What do children learn?

We organize the room into five main curriculum areas. Our children derive satisfaction from selecting the materials that interest them, completing—and often repeating—the activity, and then returning them to their places.

 

Practical Life

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“Never help a child with a task at which he feels he can succeed. “
– Dr. Maria Montessori

Children love to imitate adults. Everyday activities such as pouring, washing, or polishing—using familiar objects—help develop fine motor skills and provide a smooth transition between home and school. We focus on five areas: how to move in the classroom and early activities, manual dexterity, care of self, care of the environment, and social skills including grace and courtesy. Through Practical Life activities, children develop self-esteem, independence, hand-eye coordination, an ability to choose, spatial awareness, concentration, balance, language, fine and gross motor skills, social skills, order, and self-discipline.

Sensorial Education

Sensorial Learning at Ann Arbor Children's House

“We cannot create observers by saying ‘observe,’ but by giving them the power and the means for this observation and these means are procured through education of the senses.” – Dr. Maria Montessori

Our sensory activities are unique to Montessori schools, developed by Dr. Montessori through observation and research. The senses consist of visual, auditory, olfactory, gustatory, and the stereognostic sense—a muscular sense, or impression through touching. Children work with materials that isolate one quality such as size, shape, texture, scent, loudness, weight, or temperature, allowing them to observe and compare. Exercises in perception, observation, fine discrimination, and classification play a major role in helping our children develop concentration and a sense of logic.

Reading and Language

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Speaking, writing, and reading are important means of self-expression. In our school, children are encouraged to talk to the teachers and to each other. We compose and share stories, sing songs, and make language come alive. Beyond the spoken word, we introduce materials that prepare the children to write and read. Initially, our lessons rely on phonics enhanced by real objects and pictures, with other techniques introduced as the child progresses. We approach language with a “concrete to abstract” methodology. We relate all words and concepts to the child’s own environment to make grammar meaningful. With the Sandpaper Letters (wooden tablets with letters on them that can be felt and traced), reading and writing begin to come together. Children trace the letter with their fingers while hearing and repeating the phonemic sound it will make. We move through a sequence of activities as the child is ready, ensuring that the child does not miss a skill as he or she begins a lifetime of reading.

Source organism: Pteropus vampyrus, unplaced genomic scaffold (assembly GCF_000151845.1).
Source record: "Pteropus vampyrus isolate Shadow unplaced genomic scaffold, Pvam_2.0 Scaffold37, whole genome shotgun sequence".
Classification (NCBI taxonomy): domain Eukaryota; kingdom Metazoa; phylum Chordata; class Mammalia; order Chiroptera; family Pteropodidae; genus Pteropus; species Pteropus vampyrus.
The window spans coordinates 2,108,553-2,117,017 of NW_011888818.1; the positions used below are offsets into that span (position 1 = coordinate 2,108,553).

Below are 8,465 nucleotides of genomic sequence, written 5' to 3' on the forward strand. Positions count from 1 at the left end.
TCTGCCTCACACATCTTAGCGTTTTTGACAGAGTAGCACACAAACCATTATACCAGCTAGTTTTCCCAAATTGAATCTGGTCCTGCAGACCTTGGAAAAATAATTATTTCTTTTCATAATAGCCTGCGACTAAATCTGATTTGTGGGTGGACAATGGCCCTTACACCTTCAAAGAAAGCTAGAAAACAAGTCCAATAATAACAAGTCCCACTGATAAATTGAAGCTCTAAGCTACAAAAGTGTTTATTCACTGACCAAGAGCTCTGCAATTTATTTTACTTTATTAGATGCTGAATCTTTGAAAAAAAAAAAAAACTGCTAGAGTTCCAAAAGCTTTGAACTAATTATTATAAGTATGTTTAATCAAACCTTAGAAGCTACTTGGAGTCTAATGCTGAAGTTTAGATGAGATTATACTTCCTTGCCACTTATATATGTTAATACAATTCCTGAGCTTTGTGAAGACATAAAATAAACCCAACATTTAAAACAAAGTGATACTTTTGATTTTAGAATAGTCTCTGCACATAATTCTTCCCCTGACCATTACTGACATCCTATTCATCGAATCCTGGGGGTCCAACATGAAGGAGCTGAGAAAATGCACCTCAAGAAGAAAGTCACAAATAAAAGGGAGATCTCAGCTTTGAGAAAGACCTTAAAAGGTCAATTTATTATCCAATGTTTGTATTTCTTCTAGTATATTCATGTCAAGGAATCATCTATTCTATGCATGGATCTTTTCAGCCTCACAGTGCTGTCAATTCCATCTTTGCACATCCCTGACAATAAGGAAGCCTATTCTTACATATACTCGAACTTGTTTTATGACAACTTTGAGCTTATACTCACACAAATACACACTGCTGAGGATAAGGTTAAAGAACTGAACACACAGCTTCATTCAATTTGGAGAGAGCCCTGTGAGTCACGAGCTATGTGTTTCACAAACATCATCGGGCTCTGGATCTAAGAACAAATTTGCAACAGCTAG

Mathematics

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As with language, the Montessori math program takes abstract concepts and makes them concrete and accessible. Well-designed physical materials allow children to literally hold mathematical ideas in their hands, manipulating them and playing group games so that mathematical concepts are experienced sensorially and socially. The materials and activities are designed to clearly illustrate mathematical concepts. Children enjoy using concrete materials, and often learn the basics of math quickly. Mathematics activities are presented sequentially with one building upon another.

Cultural Studies

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“We especially need imagination in science. It is not all mathematics, nor all logic, but it is somewhat beauty and poetry.” – Dr. Maria Montessori

The Montessori cultural studies curriculum combines many subjects that connect the child to his or her place in the universe. Cultural Studies include botany, zoology, geography, science, history, and art, with the purpose of inspiring appreciation for the wonder of the universe and to encourage children to realize their part in it. If possible, children learn with use of hands-on materials instead of memorization, which is more appropriate at a later age. Again, lessons are presented concretely and then progress to the abstract.

Art is taught as means of self-expression. Emphasis is on process, and we take care so that the child avoids frustration. We make sure the materials are high quality and appropriate for a child’s use, such as easily grasped paintbrushes that produce a satisfying stroke. There is never a “right” way of completing a project, and the teachers are very careful when talking about a child’s art. Because children are given free choice of a variety of media, art is often created daily in a Montessori classroom.